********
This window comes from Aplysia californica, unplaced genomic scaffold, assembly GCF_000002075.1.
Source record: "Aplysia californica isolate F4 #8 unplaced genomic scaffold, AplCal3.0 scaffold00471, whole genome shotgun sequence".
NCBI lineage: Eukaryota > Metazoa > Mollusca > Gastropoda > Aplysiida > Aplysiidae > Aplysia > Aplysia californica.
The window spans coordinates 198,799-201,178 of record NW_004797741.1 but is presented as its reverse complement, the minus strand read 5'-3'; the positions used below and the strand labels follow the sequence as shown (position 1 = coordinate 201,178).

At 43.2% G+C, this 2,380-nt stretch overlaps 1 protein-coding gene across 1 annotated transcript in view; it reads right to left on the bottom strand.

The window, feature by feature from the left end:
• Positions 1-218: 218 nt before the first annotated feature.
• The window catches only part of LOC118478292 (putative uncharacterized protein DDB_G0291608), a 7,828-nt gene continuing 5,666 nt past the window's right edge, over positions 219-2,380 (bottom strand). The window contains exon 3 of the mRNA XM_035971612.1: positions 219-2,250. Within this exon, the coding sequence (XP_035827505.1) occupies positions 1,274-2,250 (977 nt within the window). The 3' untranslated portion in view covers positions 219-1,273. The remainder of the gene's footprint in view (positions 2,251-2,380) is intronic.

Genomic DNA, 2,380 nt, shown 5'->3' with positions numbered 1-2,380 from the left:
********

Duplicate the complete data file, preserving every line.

This window comes from Aplysia californica, unplaced genomic scaffold, assembly GCF_000002075.1.
Source record: "Aplysia californica isolate F4 #8 unplaced genomic scaffold, AplCal3.0 scaffold00471, whole genome shotgun sequence".
NCBI lineage: Eukaryota > Metazoa > Mollusca > Gastropoda > Aplysiida > Aplysiidae > Aplysia > Aplysia californica.
The window spans coordinates 198,799-201,178 of record NW_004797741.1 but is presented as its reverse complement, the minus strand read 5'-3'; the positions used below and the strand labels follow the sequence as shown (position 1 = coordinate 201,178).

At 43.2% G+C, this 2,380-nt stretch overlaps 1 protein-coding gene across 1 annotated transcript in view; it reads right to left on the bottom strand.

The window, feature by feature from the left end:
• Positions 1-218: 218 nt before the first annotated feature.
• The window catches only part of LOC118478292 (putative uncharacterized protein DDB_G0291608), a 7,828-nt gene continuing 5,666 nt past the window's right edge, over positions 219-2,380 (bottom strand). The window contains exon 3 of the mRNA XM_035971612.1: positions 219-2,250. Within this exon, the coding sequence (XP_035827505.1) occupies positions 1,274-2,250 (977 nt within the window). The 3' untranslated portion in view covers positions 219-1,273. The remainder of the gene's footprint in view (positions 2,251-2,380) is intronic.

Genomic DNA, 2,380 nt, shown 5'->3' with positions numbered 1-2,380 from the left: